DUBAI: Board of Control for Cricket in India (BCCI) President and International Cricket Council (ICC) Chairman Shashank Manohar Thursday criticised the imbalance of power in the ICC, and called ICC’s constitutional revamp “bullying.”
Manohar said there are faults in the ICC which he hopes to rectify during his term as the body’s chairman a term which will end in June 2016.
After last year’s constitutional revamp of cricket’s governing body, the Indian, Australian and British boards have a greater share of the revenue and more authority.
Speaking to an Indian newspaper, Manohar said, “I don’t agree with the three major countries bullying the ICC. That’s my personal view, because as I have always said, an institution is bigger than individuals. You cannot guarantee which individual will occupy the top position in either of these countries. And, the ICC constitution, as it stands today, said that in all the major committees of the ICC, these three countries will be automatically there.”
He went on to say that control of the financial and commercial aspects of the body, as well as its executive committee, by representatives of the Big Three is “wrong”.
“You should have the best man, whether he comes from Zimbabwe, or West Indies, or even from an associate or affiliate to work on a committee, who will promote the interests of the ICC.”
During a visit to Dubai last week, the BCCI named Manohar as a replacement for N Srinivasan who became the inaugural chairman last July and had been the main architect behind the Big Three plan which had been passed by the ICC board last February.
Manohar, when questioned about whether he would propose revoking decisions taken last year, said, “I don’t agree with that in principle. I am talking about myself. I don’t know what will happen in the future.”
The BCCI president also said he doesn’t agree with the revenue-sharing formula.
“It’s nice to say that India (BCCI) will get 22% of the total revenue of the ICC, but you cannot make the poor poorer and the rich richer, only because you have the clout. The ICC runs cricket throughout the world.”
He said India generates money because other countries play there.
“If you do not have a fierce competition, the broadcasters are not going to pay you and the sponsors are not going to sponsor your events. So whatever you generate through bilateral series is because there are good teams playing against you. If all teams are of the standards of the low placed ninth and tenth team and India is a good side, who is going to pay you; what interest would be left with the spectators to watch a game, if it’s a one-sided game always. So if you reduce their corpus, their development is going to be hampered and ICC has to think from that point of view.”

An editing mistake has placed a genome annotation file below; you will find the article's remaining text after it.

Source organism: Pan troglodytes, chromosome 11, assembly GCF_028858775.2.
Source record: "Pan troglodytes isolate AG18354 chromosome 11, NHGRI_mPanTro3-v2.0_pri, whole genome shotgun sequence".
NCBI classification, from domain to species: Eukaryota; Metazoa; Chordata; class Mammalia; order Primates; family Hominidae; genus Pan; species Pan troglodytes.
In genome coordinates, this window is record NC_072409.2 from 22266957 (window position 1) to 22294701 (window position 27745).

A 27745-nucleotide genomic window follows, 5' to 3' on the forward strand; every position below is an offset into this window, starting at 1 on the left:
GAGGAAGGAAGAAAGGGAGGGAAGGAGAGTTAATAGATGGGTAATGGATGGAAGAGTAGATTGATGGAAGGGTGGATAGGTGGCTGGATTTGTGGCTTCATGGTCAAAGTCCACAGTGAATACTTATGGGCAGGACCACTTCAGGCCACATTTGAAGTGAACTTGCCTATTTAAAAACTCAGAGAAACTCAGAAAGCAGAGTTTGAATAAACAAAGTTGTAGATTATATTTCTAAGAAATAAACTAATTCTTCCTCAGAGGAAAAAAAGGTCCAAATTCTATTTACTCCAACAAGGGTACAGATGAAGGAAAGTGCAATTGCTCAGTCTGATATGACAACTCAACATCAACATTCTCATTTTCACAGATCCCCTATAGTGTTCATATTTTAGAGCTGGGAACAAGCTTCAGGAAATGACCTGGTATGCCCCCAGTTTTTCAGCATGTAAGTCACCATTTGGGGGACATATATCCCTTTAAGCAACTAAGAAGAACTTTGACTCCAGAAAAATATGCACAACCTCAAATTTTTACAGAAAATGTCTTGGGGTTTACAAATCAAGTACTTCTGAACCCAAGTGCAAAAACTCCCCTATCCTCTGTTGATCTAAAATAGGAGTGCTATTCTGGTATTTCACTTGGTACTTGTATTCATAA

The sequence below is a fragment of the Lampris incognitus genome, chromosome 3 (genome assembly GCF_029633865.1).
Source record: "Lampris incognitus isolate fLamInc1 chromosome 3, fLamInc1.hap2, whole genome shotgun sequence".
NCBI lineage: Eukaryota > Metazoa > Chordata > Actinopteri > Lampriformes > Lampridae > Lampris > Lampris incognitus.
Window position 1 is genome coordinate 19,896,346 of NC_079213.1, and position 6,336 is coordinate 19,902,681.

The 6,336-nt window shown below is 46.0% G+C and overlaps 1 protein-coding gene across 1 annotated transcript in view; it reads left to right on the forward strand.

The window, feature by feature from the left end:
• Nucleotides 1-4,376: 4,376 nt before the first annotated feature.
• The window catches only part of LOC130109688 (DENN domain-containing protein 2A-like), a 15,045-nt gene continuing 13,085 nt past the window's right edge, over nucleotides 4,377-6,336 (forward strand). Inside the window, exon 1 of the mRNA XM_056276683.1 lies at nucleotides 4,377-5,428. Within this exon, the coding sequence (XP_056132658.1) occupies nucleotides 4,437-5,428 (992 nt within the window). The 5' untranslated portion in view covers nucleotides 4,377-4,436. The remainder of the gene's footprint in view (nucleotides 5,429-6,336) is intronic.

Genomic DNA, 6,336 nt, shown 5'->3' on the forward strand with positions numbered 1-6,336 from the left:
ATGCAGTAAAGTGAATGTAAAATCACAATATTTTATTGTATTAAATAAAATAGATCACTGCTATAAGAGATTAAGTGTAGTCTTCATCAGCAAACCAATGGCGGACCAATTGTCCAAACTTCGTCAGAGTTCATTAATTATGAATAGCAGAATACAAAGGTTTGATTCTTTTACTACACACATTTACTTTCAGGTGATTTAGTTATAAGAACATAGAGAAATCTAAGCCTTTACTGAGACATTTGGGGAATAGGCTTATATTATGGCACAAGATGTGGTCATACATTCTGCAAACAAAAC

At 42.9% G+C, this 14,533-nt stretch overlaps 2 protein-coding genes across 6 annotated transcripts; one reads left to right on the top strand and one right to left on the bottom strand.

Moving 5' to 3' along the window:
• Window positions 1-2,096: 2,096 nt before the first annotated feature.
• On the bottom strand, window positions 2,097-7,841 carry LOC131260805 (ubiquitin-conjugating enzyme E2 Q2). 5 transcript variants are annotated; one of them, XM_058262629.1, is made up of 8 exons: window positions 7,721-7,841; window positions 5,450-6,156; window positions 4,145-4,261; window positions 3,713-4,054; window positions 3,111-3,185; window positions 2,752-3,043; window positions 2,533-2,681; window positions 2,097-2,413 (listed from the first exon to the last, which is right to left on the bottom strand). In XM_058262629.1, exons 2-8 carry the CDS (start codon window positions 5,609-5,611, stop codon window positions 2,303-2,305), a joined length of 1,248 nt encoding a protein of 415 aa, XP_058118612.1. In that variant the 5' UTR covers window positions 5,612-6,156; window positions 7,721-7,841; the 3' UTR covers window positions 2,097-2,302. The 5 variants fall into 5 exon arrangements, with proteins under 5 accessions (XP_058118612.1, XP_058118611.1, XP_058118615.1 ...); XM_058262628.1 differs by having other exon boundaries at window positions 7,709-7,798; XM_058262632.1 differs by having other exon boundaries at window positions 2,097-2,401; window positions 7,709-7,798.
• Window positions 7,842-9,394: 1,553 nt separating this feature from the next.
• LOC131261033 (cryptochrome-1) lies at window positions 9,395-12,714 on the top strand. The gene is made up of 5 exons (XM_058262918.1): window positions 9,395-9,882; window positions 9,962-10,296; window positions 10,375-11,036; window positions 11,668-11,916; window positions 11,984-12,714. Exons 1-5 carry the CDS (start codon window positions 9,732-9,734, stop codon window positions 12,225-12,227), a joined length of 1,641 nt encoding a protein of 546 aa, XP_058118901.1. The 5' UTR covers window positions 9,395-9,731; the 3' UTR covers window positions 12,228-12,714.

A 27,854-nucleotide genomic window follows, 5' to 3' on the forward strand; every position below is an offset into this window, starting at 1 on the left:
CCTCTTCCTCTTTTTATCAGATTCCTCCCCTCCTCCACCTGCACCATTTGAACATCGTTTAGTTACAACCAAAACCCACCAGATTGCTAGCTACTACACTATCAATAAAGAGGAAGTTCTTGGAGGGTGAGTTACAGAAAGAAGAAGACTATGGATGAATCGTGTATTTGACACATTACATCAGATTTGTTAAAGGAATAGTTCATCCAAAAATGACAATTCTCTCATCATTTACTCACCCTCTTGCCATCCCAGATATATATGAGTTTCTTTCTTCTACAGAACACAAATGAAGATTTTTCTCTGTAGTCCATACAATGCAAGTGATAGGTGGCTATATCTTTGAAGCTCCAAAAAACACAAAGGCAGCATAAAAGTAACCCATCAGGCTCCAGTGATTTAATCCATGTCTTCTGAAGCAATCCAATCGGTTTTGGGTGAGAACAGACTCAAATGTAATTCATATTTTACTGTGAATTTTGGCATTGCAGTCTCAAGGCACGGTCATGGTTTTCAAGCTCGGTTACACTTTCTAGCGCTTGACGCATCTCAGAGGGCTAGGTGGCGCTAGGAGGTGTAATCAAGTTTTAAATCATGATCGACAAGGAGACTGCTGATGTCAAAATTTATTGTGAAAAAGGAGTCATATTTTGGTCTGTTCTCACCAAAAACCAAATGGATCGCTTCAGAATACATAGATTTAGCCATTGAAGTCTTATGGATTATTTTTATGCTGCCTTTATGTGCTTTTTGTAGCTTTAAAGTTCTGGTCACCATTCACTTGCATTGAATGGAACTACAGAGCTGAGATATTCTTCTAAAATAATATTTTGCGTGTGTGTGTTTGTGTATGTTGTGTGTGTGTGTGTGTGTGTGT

Manohar addressed the possibility of conflict of interest because of dual roles held by officials at the ICC and their home board.
“There is a conflict now at the ICC level, which I have to sort out. Under the present ICC constitution, the chairmanship is offered to the representative of the BCCI.
Under the ICC constitution, after the annual conference, there is going to be an election and the person who is elected the chairman will continue only till the time he continues to be the representative of his country.”
“So tomorrow here could be a scenario, wherein ‘A’ person is elected the chairman and after 10 days he is removed by his board, ‘B’ would take over as the chairman, and after four months that person is removed, ‘C’ would take over as chairman.
When people vote, they vote for an individual; they don’t vote for a member board. It’s the competence of a person to lead the ICC is important, and keeping that in mind, people vote for him. According to me that clause is also a bad clause.
“Secondly when I am at the ICC as a BCCI representative, it’s my paramount duty to protect the interests of the BCCI; then how can I protect the interests of the ICC, sitting as its chairman? If there is a conflict between the interest of the BCCI and the ICC, I will have to protect the interest of the BCCI. Then I am failing in my duty, sitting there as chairman of the ICC and not protecting its interests.
“So according to me there are many flaws in the ICC constitution, which was amended, because earlier the president’s post was occupied by a person who had nothing to do with any board. The first requirement was he had to resign from his home board from all positions; with the result that he was not attending the ICC meetings as a representative of a member board. David Morgan, [Sharad] Pawar, Alan Issac, they resigned from their offices to sit as ICC presidents. This is a unique situation which has been created because of the amendment which creates, according to me, a direct conflict.”
He said he had raised the above issues with senior-ranking ICC officials. “I have spoken about these issues to Giles Clarke and he agreed with me.”